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The University of Southampton
Interdisciplinary Research Excellence

Complexity Systems Simulation Seminar Series (CS^4):Language structure is a trade-off between compression and expression Event

16:00 - 17:00
5 December 2012
Highfield Campus, Building 53 room 4025a/b, University of Southampton.

For more information regarding this event, please telephone Alison Simmance on +44 (0) 23 8059 3244 or email .

Event details

The next seminar of the CS4: Complex Systems Simulation Seminar Series 2012/13 will take place Wednesday 5th December. Kenny Smith from the University of Edinburgh will give the talk “Language structure is a trade-off between compression and expression", 4-5pm, B53/4025, Highfield Campus.

Language is unique among the communication systems of the natural world in that it is structured: we convey complex meanings by constructing complex utterances in a rule-governed manner. While structure in language is sometimes explained as a consequence of biological evolution of the human capacity for language, I will present a mix of experimental and simulation data which shows that linguistic structure arises as a result of cultural evolution. Languages change as a consequence of being learned and used in populations, in response to pressures for compressibility (arising from language learning) and expressivity (arising from language use). Pressure for compressibility but not expressivity leads to degenerate languages which are easy to learn but not useful for communication. Pressure for expressivity but not compressibility leads to languages which are communicatively functional but unstructured and unlike human language. Only when both pressures are at play do we see structure emerge: structured languages are compressible and yet still communicatively functional. Importantly, the extent to which languages need to be compressible and expressive depends on the structure of the populations they are transmitted and used in: we should expect to see differences in language structure which are modulated by differences in the social structure of human populations, which would be unexpected if language structure were a reflection of universal features of human biology."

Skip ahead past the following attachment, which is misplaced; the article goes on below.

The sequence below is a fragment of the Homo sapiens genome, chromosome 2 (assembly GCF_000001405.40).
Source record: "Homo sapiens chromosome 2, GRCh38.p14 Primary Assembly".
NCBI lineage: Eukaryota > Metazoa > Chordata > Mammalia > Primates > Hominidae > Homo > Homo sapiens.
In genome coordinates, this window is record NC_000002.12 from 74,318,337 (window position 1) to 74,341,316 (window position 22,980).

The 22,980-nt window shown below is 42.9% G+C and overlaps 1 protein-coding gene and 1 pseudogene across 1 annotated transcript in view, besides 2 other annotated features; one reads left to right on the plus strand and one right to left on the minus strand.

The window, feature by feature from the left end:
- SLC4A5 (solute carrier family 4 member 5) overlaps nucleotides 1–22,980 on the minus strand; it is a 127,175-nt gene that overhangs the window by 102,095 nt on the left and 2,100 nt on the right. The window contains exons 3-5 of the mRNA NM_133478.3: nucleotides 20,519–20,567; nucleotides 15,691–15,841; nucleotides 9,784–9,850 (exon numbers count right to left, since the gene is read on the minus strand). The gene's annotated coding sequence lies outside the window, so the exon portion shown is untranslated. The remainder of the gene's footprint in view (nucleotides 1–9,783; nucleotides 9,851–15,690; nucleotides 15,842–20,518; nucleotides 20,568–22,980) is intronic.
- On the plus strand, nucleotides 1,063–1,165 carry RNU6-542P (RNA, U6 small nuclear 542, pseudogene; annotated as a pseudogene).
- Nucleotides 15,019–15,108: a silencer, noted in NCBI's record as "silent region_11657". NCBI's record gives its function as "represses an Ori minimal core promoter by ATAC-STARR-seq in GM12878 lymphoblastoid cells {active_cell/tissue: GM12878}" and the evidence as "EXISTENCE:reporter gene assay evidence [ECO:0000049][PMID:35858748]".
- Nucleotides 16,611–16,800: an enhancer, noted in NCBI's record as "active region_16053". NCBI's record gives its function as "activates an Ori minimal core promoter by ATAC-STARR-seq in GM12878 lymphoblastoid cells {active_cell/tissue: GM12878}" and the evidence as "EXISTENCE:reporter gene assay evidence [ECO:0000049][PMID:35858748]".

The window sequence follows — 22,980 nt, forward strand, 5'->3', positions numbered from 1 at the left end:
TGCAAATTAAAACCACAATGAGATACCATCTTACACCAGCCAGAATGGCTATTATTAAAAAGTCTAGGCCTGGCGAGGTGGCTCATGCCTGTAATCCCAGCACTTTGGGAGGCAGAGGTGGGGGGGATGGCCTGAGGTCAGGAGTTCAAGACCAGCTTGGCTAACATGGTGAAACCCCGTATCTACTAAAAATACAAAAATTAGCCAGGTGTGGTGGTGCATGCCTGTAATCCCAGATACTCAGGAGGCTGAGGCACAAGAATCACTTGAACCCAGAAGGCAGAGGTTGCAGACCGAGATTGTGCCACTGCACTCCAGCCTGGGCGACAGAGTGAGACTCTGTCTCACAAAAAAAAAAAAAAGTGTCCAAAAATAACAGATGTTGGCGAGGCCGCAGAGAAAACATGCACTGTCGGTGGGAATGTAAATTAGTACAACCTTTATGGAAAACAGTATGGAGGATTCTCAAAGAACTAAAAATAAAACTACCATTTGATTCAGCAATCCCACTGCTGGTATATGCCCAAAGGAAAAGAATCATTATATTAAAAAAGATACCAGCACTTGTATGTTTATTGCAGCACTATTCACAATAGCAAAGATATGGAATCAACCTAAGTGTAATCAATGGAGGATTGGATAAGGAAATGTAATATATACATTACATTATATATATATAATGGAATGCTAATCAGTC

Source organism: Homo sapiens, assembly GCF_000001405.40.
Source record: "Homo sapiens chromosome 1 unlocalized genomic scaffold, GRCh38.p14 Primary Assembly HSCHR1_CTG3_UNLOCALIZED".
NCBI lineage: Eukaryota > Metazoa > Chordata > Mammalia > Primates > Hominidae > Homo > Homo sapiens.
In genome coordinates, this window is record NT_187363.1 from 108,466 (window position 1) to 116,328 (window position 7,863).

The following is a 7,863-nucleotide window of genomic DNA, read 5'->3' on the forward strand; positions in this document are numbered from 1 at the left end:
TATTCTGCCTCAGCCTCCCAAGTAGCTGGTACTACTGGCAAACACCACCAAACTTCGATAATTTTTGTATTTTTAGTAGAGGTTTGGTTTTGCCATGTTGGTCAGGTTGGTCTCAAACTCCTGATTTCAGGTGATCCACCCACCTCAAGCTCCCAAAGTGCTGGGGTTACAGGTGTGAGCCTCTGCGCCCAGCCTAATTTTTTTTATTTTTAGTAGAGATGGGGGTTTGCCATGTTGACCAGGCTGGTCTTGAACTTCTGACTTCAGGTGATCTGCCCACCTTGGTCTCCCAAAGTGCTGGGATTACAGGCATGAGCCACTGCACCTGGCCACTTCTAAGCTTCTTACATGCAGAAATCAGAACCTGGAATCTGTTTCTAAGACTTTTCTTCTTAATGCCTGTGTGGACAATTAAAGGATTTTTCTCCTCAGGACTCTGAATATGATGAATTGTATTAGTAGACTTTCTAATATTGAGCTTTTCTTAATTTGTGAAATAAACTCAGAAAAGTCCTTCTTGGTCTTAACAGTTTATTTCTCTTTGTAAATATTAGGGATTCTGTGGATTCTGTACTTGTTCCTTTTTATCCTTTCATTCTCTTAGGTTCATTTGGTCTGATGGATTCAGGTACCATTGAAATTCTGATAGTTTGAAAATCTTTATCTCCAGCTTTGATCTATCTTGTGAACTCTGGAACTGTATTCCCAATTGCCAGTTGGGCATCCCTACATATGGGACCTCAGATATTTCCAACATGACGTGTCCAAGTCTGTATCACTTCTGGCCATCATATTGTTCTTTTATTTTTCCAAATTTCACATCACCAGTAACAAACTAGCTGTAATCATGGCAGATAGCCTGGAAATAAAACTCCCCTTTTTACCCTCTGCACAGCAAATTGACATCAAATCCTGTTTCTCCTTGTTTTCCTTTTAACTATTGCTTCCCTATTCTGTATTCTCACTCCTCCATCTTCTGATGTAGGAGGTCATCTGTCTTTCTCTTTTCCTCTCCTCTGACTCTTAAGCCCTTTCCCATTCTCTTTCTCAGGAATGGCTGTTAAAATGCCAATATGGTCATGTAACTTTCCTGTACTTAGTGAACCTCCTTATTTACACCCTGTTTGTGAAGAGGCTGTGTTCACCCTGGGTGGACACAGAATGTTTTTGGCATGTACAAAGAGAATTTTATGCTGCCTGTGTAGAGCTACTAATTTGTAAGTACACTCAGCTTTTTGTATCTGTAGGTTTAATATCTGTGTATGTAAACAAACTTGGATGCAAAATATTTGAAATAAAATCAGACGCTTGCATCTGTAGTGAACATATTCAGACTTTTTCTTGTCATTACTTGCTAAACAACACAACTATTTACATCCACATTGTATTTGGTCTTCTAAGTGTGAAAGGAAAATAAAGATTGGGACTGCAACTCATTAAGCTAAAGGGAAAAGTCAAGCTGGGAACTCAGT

All CS4 talks are free and refreshments will be provided from 5pm. No registration is required. For videos of previous talks and details of future talks please visit:


The CS4 seminar series 2012/13 will take place fortnightly on Wednesday afternoons at 4-5pm, building 53 room 4025 and will be pitched for a general academic audience from a wide variety of backgrounds.

In this seminar series, leading researchers will explore the challenges related to a particular area of complex science (e.g., climate science, market behaviour, molecular dynamics, neuroscience, networks science etc.) and/or a piece of work addressing these challenges through modelling, empirical work, philosophy or analysis.

Each seminar comprises of a 45 minute talk and will be followed by a discussion. There will be additional time to network pre and post each seminar.

Seminars are free and open to everyone, with no registration required. However to help us manage numbers, if you would like to attend one of our seminar series please can you inform Alison Simmance at:

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